"The number of sports": Are we assuming that the total area of G is equal to that of T ?




In arriving at the correct answer I assumed that the total metropolitan area of Goldsville is equal to that of Terrera.

Then I set up an "equation" based on the second sentence of the passage. Because I consider the area to be equal for each of the two cities, I substituted the relation deduced from the first sentence and arrived at correct answer choice D.

Relation 1 :-

(Total no of cars in downtown of T) / Downtown area of T = (Total no of cars in downtown of G) / Downtown area of G + 40 %

Relation 2 :-

(Total no of cars in suburbs + exurbs + downtown of G) / Metropolitan area of G = (Total no of cars in suburbs + exurbs + downtown of T) / Metropolitan area of T + 20 %

Substituting ,

(Total no of cars in suburbs + exurbs of G) / Metropolitan area of G = (Total no of cars in suburbs + exurbs of T) / Metropolitan area of T + (40 + 20 ) %

This is supported by answer choice D.

I further assumed that area of downtown = area of suburb = area of exurb.

I hope I am clear.

Kindly comment on the methodology.



While your answer did get you to the correct answer, it has a couple of flaws.

  • We cannot assume that the areas of the two towns are equal, no. Although, we don't need to--we're only looking at the ratios of car/area. The areas can vary greatly, as long as the numbers of cars increase or decrease appropriately, the ratios will be the same. What you set equal didn't require equal area, only equal ratios. If we include the percentage difference, then it's fine (you'll see what I mean below).
  • There's some confusion with the math you've used. First, we need to keep in mind what the %s represent--that is, they are (40% __* G cars / G area__) and (20% __* T cars / T area). We also can't substitute out the values that you did so easily.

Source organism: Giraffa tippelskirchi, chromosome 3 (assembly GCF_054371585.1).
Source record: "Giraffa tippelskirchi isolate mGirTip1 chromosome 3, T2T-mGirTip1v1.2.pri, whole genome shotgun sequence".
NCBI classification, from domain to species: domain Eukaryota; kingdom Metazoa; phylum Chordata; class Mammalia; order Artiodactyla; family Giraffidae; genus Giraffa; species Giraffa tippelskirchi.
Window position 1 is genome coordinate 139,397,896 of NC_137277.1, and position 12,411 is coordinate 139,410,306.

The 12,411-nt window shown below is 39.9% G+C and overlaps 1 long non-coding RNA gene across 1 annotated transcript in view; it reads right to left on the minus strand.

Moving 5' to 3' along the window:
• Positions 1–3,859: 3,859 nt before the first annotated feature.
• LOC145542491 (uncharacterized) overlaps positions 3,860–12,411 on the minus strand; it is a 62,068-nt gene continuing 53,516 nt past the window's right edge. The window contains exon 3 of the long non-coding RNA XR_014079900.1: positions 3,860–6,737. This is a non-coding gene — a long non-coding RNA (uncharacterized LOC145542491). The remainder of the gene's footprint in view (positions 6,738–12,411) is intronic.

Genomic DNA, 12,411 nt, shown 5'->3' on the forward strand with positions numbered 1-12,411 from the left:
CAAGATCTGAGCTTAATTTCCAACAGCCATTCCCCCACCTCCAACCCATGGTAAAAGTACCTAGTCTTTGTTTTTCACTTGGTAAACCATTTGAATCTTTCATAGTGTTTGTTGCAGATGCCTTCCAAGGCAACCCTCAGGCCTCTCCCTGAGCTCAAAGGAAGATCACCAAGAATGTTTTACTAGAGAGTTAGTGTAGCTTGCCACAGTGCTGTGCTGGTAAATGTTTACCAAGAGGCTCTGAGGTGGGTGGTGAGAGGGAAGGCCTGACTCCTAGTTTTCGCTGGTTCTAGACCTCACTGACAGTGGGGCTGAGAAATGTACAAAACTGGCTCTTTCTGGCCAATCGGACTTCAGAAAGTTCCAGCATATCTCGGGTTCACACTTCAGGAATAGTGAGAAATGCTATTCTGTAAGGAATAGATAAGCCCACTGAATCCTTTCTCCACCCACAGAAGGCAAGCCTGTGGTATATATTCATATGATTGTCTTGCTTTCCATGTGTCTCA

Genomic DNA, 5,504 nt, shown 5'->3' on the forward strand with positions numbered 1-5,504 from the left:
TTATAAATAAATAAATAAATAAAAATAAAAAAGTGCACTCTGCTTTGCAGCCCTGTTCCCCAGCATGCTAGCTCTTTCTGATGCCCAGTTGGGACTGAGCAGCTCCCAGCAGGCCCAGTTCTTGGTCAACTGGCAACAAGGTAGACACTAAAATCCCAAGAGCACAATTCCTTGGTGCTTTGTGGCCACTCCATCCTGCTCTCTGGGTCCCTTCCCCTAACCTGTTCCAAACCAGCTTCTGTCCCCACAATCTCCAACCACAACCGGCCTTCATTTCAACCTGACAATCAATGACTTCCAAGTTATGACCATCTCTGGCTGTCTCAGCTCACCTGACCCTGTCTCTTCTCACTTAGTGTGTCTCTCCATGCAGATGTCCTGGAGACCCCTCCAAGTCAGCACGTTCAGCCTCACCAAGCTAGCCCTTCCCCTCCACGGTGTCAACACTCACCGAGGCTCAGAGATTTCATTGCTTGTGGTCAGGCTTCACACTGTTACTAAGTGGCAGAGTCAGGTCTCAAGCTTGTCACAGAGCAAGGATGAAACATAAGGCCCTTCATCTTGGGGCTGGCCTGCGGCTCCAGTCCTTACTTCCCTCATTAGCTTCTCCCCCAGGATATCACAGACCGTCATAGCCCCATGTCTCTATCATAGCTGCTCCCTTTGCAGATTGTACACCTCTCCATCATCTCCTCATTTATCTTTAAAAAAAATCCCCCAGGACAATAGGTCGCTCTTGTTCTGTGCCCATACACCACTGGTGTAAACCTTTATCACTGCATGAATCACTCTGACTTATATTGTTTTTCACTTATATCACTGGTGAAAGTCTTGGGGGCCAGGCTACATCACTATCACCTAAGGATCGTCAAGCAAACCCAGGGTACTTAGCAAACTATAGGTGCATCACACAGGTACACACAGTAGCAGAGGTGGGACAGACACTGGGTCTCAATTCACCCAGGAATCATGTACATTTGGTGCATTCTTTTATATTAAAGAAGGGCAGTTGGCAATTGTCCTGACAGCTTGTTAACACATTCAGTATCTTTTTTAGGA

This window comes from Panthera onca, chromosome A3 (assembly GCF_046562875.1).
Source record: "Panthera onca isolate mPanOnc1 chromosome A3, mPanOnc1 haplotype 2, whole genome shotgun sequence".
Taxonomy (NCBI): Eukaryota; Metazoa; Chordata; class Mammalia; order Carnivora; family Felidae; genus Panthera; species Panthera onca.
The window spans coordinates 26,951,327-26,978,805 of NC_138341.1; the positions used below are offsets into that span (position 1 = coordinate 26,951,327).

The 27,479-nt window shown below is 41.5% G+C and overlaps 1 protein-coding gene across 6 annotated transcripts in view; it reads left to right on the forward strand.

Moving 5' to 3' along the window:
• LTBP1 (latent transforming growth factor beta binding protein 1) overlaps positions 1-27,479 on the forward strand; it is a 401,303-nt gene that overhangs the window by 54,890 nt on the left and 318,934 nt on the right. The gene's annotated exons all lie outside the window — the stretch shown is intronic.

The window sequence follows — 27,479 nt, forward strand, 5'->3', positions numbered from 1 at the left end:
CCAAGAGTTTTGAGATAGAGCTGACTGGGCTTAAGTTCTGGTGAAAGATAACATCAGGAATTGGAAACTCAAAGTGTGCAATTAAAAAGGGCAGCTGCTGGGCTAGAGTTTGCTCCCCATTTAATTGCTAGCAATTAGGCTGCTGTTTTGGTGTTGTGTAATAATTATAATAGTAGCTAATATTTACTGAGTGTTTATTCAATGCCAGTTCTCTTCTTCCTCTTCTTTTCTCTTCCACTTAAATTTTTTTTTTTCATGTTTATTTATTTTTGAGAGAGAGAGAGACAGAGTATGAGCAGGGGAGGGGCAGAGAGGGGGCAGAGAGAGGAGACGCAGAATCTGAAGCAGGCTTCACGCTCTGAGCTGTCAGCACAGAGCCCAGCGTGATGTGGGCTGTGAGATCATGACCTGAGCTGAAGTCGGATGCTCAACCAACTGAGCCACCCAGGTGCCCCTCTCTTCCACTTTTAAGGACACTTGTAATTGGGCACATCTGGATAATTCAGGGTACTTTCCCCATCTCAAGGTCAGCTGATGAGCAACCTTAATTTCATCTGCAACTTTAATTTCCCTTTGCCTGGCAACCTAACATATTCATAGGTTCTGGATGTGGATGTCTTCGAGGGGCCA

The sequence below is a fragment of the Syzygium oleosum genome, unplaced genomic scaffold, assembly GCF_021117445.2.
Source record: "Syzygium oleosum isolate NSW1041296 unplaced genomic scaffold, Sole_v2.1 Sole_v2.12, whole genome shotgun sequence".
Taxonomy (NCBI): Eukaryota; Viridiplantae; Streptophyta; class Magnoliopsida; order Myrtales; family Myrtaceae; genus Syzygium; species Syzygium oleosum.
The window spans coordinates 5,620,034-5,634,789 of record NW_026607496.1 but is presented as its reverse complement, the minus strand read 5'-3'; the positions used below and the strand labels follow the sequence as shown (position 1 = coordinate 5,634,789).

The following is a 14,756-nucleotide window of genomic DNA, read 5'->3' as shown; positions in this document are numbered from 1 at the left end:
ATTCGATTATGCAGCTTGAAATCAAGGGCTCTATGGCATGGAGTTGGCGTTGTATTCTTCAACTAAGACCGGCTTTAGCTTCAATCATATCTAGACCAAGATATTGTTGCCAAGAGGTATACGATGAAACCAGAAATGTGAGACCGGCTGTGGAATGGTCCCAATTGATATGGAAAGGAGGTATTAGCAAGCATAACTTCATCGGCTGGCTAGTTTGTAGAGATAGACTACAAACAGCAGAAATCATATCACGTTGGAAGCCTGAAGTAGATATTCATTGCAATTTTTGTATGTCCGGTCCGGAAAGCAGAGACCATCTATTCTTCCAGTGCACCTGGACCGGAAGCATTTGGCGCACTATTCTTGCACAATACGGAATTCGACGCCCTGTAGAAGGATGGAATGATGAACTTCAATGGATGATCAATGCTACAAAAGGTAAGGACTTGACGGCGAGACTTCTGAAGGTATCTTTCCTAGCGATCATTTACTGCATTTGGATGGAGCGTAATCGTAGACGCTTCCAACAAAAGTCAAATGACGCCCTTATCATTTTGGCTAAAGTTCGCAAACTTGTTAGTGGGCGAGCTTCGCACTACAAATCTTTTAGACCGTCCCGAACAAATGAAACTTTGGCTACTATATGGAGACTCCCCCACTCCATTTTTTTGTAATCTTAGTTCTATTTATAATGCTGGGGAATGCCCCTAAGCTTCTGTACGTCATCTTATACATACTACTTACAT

If we made two equations using this information, it would look like this:

(Cars in downtown T) / (Area of downtown T) = 1.4 * (Cars in downtown G) / (Area of downtown G)

1.2 * (Cars in downtown T + Cars out of downtown T) / (Area of downtown T + Area out of downtown T) = (Cars in downtown G + Cars out of downtown G) / (Area of downtown G + Area out of downtown G)

I'm going to abbreviate those to make them easier to read.

(Cdt) / (Adt) = 1.4 * (Cdg) / (Adg)

1.2 * (Cdt + Cot) / (Adt + Aot) = (Cdg + Cog) / (Adg + Aog)

That second equation is important. It's different from

1.2 * (Cdt/Adt + Cot/Aot) = Cdg/Adg + Cog/Aog

That would make substitution a bit easier, and I think you tried to use it, but it's not a valid equation.

That being said, we can still infer from these

(Cdt) / (Adt) > (Cdg) / (Adg)

(Cdt + Cot) / (Adt + Aot) < (Cdg + Cog) / (Adg + Aog)

That Cot/Aot is less than Cog/Aog, which is what our answer choice D states.


But really, the best way to tackle this isn't exactly mathematically, but rather logically. If Terrera has comparatively many cars/mile in the downtown, but comparatively few cars/mile over all, than it must have relatively *few* cars/mile outside of the downtown. If, hypothetically, it had comparatively many cars/mile downtown AND comparatively many cars/mile outside downtown, it would have comparatively many cars/mile overall (and we know that's not true).


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